Designer Christian Siriano has put some pretty big names on the best-dressed list. But it’s his fashions for women of all shapes, shades and sizes that give him a unique style. Serena Altschul has more:
When it comes to fashion, one name that’s trending is Christian Siriano. And with awards season in full swing, the 31-year-old is starting to feel the pressure.
“It is a big moment,” he said of the Oscars red carpet. “Because so many people watch and so many people judge. There’s a lot of red carpet commentary, some unwanted!”
Judging from this year’s Golden Globe Awards, where three stars (Angela Bassett, Rachel Bloom and Issa Rae) wore his designs, and the Emmys, where he dressed nine, his clothes are wearing well.
“So that’s a record then?” Altschul asked.
“I don’t even know if it was a record, but it was quite a lot!” he laughed.
Siriano’s client list is impressive. It includes a galaxy of stars, some of whom may shine at tonight’s Academy Awards. But when asked to share who might be wearing Siriano tonight, he demurred. “I can’t, because I don’t know!”But he does know fashion. Siriano recently revealed his fall line during New York Fashion Week. The theme was “The Desert,” and backstage he was surprisingly cool.
“I try to be a little Zen. I really can’t stress myself out so much. But that five minutes before, when we’re really, like, getting dressed and ready, that’s when it’s scary.”
Fashion is a high-stakes business, but Siriano is willing to take risks. Take a close look at the runway models: they are all shapes, shades and sizes, and it’s all by design.
“I don’t care what size they are, I don’t care where they’re from. I just want them to feel good in what we’re creating for them,” he said.
That attitude is what brought Siriano to fashion in the first place. Born in Annapolis, Md., he was 13 when he started designing clothes, inspired by his size 16 mother and size 2 sister.
“I had every color, ethnicity, every size, every person around me. So it just wasn’t different. I think that that’s what I’m trying to get people used to, that it should just be the norm. It doesn’t have to be, like, a topic.”
Siriano’s creativity was encouraged by his parents, and in 2004 he moved to London where he interned with celebrated designers Vivienne Westwood and Alexander McQueen.
But when Siriano returned home, he struggled to find work, until he auditioned for the fashion competition show, “Project Runway.”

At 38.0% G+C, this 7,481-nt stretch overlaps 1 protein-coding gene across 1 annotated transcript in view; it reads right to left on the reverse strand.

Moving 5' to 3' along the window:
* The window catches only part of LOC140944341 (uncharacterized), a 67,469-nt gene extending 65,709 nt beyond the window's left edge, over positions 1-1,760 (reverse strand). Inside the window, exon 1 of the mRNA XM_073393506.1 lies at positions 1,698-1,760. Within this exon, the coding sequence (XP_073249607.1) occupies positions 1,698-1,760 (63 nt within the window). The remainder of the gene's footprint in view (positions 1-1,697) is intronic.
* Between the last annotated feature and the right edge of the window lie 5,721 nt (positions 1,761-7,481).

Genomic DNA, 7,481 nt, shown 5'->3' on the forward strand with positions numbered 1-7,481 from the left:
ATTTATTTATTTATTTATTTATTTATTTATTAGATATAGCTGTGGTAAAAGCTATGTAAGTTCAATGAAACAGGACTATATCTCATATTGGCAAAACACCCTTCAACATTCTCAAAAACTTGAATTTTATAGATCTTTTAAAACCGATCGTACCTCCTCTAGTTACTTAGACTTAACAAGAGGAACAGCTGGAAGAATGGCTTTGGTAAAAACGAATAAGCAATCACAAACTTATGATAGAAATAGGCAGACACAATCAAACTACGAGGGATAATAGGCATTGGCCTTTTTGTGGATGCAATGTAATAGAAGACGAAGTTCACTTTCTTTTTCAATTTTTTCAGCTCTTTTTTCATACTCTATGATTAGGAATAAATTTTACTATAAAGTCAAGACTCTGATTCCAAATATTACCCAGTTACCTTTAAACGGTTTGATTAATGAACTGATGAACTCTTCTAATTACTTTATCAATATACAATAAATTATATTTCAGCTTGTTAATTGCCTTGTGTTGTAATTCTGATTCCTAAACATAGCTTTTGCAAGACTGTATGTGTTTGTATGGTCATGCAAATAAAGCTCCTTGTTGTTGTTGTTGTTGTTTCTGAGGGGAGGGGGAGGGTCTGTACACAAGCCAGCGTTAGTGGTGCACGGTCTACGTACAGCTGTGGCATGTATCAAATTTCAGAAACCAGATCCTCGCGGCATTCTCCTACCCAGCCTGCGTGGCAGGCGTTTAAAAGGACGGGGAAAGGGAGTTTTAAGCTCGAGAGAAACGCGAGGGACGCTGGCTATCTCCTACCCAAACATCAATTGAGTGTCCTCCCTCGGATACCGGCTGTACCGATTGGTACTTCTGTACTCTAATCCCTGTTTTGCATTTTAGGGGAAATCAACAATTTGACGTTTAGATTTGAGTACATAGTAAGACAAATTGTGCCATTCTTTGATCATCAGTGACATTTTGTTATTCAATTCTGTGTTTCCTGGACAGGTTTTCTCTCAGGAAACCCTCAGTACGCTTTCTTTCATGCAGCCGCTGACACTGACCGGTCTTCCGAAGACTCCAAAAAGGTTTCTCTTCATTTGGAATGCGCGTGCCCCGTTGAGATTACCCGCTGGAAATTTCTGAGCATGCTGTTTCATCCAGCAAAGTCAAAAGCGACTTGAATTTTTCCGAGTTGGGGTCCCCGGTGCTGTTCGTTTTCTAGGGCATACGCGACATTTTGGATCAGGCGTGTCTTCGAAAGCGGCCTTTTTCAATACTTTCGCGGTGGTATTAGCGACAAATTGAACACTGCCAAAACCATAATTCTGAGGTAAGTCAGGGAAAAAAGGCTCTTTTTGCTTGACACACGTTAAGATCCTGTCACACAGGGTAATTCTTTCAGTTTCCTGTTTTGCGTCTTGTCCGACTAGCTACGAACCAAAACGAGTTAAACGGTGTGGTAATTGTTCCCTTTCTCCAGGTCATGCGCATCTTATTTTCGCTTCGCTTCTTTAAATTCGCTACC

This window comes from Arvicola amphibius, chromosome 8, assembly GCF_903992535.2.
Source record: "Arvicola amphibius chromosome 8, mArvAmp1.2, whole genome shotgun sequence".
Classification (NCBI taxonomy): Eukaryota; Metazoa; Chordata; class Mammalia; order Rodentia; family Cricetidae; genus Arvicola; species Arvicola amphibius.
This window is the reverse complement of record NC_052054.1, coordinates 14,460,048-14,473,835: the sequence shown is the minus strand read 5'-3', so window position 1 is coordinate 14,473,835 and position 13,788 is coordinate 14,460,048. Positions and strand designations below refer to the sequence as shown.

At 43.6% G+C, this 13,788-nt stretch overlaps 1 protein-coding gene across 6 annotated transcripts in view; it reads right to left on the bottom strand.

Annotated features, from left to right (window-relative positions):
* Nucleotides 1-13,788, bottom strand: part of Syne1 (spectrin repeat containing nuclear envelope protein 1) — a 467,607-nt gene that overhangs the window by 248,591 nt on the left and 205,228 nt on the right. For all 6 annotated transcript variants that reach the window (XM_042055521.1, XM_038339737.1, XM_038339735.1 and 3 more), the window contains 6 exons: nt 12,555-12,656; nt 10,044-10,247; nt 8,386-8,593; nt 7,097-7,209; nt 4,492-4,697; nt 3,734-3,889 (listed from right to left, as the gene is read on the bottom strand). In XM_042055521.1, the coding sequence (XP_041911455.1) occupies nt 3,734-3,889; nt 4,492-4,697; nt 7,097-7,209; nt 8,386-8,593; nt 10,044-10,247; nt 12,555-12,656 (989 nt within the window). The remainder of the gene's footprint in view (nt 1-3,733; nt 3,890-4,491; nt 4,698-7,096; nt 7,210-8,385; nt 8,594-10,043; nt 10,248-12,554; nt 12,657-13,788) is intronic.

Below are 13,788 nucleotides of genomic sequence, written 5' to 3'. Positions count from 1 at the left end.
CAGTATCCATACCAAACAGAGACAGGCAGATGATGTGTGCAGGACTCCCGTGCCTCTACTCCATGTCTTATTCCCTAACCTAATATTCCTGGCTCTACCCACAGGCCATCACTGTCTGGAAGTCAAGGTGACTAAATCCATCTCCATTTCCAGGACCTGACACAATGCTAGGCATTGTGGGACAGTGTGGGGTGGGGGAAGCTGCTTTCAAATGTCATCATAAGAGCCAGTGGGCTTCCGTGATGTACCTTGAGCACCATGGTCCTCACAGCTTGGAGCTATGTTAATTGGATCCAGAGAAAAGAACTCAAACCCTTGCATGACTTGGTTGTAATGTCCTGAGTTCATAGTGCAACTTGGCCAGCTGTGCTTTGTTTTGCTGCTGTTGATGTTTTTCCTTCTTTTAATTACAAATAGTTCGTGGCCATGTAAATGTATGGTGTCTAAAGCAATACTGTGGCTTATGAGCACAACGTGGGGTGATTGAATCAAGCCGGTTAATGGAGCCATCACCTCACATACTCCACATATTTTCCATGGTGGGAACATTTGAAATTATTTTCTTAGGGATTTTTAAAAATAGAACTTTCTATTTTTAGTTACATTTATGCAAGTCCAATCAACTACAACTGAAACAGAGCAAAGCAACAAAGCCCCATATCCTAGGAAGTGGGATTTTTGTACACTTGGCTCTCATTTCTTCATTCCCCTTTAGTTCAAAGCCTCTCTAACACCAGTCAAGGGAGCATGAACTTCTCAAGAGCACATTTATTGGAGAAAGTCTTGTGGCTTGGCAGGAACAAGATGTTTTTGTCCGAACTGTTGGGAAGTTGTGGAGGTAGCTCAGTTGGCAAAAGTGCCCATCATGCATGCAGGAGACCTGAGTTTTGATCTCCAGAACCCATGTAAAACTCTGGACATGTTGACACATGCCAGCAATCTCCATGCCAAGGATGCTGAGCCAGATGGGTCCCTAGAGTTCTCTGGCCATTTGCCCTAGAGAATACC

His highly-theatrical approach to clothing earned him a lot of attention. He became the show’s youngest winner, an experience he looks back on with mixed emotions. “That’s like an actress who can’t stand to be known for a film that she did her whole career, you know? That can be frustrating. But I definitely think now I probably wouldn’t do it.”
“But you wouldn’t be where you are,” Altschul said.
“I definitely would be in a different place than I am now.”
Siriano has had his hits and (some think) misses, like this dress worn by actress Christina Hendricks at the 2010 Golden Globes (left).
“We got a lot of hate on that dress. Tons of hate. People hated it! [Someone] said, ‘Don’t put a big girl in a big dress.’”
But it meant the world to him last summer when Michelle Obama appeared at the Democratic National Convention clad in a classic blue dress he designed. “I’m okay with saying that that definitely changed my career.”
Emboldened by success, Siriano willingly broke the high-fashion mold by dressing “Saturday Night Live” actress Leslie Jones, for her 2016 “Ghostbusters” premiere, after her tweet revealed that other designers declined.
And he capped the year off with his marriage to singer-songwriter Brad Walsh.
On the red carpet, the runway, or anywhere, Christian Siriano has made his mark as a designer for every body, like it or not.
Altschul asked, “So when people say, ‘Oh, how could you do that?,’ of course you’re going to take it personally?”
“Yeah. You take it really personally. But then you do it again!” he laughed. “My always thing is, if I waited around for certain people to come around and support [me], I’d still be waiting.”